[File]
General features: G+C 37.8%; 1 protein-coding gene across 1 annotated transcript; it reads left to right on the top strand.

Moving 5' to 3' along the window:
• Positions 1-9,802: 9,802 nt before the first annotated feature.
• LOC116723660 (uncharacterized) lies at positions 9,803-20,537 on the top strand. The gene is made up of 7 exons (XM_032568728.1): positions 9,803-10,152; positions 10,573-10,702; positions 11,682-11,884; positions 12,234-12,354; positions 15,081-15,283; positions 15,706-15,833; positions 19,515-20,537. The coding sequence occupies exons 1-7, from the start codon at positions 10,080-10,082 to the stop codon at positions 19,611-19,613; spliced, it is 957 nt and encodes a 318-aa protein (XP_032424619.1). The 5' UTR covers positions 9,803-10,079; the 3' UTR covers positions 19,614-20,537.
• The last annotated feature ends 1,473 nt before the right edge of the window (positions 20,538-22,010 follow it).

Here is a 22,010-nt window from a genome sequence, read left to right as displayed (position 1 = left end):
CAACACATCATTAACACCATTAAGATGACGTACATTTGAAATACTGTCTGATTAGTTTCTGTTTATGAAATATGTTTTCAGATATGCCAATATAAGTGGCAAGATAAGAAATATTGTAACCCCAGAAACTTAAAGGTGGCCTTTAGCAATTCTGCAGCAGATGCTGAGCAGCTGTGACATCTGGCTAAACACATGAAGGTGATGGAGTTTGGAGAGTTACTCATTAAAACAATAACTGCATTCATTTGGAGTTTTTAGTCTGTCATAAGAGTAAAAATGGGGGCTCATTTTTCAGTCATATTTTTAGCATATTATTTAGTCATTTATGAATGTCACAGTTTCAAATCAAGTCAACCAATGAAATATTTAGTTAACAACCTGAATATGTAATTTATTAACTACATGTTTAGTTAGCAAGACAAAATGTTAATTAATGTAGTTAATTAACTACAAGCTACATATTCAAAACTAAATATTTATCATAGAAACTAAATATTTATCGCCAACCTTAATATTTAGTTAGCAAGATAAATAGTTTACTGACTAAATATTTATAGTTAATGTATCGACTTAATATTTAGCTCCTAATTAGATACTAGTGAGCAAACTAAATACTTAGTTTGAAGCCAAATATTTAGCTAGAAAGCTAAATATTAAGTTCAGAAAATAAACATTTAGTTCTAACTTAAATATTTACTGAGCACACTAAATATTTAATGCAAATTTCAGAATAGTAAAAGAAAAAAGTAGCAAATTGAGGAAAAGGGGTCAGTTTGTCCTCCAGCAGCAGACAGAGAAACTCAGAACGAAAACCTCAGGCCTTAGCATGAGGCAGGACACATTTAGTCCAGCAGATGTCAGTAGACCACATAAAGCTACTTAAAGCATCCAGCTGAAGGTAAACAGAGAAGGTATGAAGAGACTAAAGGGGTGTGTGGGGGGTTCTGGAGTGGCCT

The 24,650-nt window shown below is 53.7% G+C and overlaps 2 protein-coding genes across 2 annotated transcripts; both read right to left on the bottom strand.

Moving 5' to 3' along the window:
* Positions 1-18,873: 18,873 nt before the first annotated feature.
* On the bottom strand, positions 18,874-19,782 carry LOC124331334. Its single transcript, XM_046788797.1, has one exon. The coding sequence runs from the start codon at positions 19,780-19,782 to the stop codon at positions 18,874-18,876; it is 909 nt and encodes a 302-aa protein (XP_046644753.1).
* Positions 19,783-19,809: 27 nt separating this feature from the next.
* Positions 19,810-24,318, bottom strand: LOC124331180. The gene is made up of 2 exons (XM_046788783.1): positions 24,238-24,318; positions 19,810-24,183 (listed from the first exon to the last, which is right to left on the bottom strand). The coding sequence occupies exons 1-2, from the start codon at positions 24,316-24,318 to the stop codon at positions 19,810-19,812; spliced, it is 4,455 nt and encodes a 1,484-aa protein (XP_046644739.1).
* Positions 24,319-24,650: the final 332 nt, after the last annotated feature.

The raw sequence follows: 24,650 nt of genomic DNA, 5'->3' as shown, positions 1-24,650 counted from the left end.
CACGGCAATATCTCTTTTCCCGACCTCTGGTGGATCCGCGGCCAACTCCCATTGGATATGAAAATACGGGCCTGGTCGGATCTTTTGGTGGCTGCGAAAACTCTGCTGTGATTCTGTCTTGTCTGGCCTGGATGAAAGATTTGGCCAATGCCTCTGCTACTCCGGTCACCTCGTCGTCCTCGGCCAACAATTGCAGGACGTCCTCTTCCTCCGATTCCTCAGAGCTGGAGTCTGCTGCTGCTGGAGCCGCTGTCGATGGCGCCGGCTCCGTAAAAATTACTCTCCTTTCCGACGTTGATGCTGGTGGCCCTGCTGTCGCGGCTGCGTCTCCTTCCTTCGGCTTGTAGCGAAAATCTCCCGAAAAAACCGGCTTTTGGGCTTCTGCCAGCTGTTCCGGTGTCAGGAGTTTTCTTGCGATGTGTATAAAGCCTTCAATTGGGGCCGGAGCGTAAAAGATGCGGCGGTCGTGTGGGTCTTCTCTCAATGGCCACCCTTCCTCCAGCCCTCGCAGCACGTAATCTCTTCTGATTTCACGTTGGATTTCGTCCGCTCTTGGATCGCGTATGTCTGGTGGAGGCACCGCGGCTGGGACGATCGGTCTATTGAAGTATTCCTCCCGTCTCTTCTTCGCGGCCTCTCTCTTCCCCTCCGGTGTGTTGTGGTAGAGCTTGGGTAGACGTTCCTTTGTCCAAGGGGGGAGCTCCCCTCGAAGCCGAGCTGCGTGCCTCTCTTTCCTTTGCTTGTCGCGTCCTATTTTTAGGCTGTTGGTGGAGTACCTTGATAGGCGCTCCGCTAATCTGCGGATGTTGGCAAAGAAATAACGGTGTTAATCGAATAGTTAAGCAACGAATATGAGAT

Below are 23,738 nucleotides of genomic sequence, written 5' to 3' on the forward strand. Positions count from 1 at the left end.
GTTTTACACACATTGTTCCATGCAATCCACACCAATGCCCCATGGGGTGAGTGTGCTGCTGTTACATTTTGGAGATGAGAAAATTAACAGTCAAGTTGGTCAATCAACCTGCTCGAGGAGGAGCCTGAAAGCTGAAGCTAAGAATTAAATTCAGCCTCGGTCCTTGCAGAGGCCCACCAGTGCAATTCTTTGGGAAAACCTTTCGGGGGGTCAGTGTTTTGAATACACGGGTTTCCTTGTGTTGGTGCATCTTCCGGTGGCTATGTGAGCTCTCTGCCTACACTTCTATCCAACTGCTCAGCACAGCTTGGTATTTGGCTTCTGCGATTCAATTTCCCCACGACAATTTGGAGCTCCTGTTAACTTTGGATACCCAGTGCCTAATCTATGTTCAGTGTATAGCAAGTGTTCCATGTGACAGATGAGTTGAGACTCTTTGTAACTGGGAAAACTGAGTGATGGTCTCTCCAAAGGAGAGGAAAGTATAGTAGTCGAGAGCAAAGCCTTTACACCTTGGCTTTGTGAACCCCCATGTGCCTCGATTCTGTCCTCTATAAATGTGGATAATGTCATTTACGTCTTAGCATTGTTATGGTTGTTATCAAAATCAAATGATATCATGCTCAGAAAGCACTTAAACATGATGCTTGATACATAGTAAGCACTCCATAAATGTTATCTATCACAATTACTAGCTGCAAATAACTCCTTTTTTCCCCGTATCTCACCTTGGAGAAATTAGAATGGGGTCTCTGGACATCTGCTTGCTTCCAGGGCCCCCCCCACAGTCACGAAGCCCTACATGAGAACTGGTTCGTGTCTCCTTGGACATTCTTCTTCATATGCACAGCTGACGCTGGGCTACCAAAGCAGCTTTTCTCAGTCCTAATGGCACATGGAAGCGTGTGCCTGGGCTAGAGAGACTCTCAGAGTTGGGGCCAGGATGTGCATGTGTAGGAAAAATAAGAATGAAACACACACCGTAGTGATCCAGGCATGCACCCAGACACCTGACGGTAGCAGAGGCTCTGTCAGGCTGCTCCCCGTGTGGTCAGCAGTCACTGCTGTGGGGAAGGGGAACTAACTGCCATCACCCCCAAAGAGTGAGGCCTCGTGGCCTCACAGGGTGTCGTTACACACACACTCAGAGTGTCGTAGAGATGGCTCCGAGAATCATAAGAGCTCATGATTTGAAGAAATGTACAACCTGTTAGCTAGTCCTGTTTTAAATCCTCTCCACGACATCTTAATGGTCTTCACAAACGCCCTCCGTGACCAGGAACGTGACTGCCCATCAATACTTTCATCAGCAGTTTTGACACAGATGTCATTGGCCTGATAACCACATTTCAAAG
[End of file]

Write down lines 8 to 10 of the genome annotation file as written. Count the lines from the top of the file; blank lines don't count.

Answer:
The 24,650-nt window shown below is 53.7% G+C and overlaps 2 protein-coding genes across 2 annotated transcripts; both read right to left on the bottom strand.

Moving 5' to 3' along the window:
* Positions 1-18,873: 18,873 nt before the first annotated feature.